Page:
Where a sauntered pace
May be had without needing to keep
One’s bearings of time or space,
Forests with birds and creatures
And bits of splendor that take breath away:
Spring Beauties and Forget-Me-Nots,
Summer’s ferns and fungus,
Autumn leaves that crackle afoot
Belying midwinter’s absurd stillness;
And, yes, one with whom to walk who enjoys it as I, or as You.
I do love the woods.
When I get to heaven, tell me there will still be canoes,
That last not long,
By quiet stroke and firm hand
Easing gently over mirror calm,
Or bobbing swell and wave
Into bright, hidden bays
Where eagles nest and loons dive,
Or sliding into dark, night water
Silver by moonshine all the way to rocky shore.
I do love canoes.
When I get to heaven, tell me there will still be seasons,
January’s blazing whites,
Lupine’s spring, a rainbow’s July,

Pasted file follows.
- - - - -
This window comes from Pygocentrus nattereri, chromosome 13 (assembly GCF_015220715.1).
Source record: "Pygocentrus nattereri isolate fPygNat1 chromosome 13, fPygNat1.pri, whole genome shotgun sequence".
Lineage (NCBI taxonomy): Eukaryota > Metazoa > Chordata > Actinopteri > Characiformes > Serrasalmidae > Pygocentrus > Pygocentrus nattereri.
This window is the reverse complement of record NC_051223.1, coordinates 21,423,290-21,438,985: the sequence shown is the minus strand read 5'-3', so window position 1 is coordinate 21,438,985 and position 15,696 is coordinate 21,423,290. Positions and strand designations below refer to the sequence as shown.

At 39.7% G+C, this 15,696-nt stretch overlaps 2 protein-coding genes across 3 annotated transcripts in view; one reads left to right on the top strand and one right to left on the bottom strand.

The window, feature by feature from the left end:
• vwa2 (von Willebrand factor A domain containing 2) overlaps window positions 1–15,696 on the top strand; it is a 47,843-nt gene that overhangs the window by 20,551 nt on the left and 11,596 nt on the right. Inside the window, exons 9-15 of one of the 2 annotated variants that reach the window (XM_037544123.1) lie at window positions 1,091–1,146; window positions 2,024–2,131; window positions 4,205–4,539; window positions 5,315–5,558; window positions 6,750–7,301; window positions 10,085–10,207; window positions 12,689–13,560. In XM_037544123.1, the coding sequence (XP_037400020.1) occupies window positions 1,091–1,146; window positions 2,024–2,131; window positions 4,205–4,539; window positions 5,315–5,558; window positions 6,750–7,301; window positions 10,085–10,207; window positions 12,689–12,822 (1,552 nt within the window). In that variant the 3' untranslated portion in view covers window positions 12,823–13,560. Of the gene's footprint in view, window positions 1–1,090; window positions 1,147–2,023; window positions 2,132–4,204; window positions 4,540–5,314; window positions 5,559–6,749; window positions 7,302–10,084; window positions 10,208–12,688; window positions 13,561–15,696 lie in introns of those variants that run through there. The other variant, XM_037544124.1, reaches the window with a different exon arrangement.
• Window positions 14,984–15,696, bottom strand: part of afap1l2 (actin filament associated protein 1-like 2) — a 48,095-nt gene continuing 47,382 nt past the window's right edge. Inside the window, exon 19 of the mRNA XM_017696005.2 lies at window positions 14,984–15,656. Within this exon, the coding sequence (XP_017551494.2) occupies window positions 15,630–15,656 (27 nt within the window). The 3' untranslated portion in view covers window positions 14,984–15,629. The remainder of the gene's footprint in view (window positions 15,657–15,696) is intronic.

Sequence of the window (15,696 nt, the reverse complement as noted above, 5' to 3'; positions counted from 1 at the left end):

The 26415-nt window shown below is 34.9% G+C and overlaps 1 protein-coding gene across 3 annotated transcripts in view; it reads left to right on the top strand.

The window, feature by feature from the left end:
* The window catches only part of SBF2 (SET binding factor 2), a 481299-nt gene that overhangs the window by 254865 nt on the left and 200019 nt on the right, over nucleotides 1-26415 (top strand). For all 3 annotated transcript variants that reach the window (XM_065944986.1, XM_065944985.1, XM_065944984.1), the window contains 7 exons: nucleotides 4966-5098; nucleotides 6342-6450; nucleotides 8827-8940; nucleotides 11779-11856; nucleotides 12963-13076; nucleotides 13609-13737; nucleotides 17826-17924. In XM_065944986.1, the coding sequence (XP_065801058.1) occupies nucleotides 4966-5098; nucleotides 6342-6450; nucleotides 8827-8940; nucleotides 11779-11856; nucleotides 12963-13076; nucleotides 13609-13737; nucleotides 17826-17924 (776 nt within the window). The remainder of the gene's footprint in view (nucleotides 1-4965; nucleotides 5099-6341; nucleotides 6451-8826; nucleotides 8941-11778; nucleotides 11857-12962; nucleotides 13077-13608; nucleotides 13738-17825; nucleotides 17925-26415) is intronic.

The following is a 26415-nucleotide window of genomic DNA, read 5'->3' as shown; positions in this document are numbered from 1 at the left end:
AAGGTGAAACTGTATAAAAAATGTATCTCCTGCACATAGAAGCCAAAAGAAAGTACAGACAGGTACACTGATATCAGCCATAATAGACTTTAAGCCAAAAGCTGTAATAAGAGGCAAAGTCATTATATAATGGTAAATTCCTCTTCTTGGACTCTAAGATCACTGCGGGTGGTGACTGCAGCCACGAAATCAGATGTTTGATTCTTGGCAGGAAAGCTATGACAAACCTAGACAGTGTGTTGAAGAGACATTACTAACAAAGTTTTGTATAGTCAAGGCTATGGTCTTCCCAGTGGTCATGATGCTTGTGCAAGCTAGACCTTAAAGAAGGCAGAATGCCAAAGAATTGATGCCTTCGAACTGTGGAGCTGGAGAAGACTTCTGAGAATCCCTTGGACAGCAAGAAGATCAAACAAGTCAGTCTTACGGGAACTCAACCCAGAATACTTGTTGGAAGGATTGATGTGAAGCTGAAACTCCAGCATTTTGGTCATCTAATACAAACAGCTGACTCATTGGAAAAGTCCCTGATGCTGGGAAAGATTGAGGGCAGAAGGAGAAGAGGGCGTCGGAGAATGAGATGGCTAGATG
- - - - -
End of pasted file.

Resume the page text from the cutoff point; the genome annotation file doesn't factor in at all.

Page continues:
Aspen’s or maple’s fall,
Living greens, waning yellows, dying reds,
Late summer suns whose early setting
Have always made me sad
These things have to end,
Like winter hearth-fires that blaze like those suns
But then look so cold when the morning comes.
I do love seasons.
And if there be foolishness in me
For laying such earthly hope upon heaven’s landscape,
Have mercy on me, Lord:
I love this world you made.
It’s what I know.
(Endnote: I saw the rough idea for this poem many years ago, anonymously cited, so it’s not completely original to me. But at that time, I added significantly to it and adapted it so extensively that I cannot now recall what was original and what is mine. To this day, though, I am still unable to come up with a source, so if any part of it sounds familiar to you and you can set me straight, I’d appreciate you letting me know so I may give credit appropriately. Thanks.)
~~ RGM, October 31 2015
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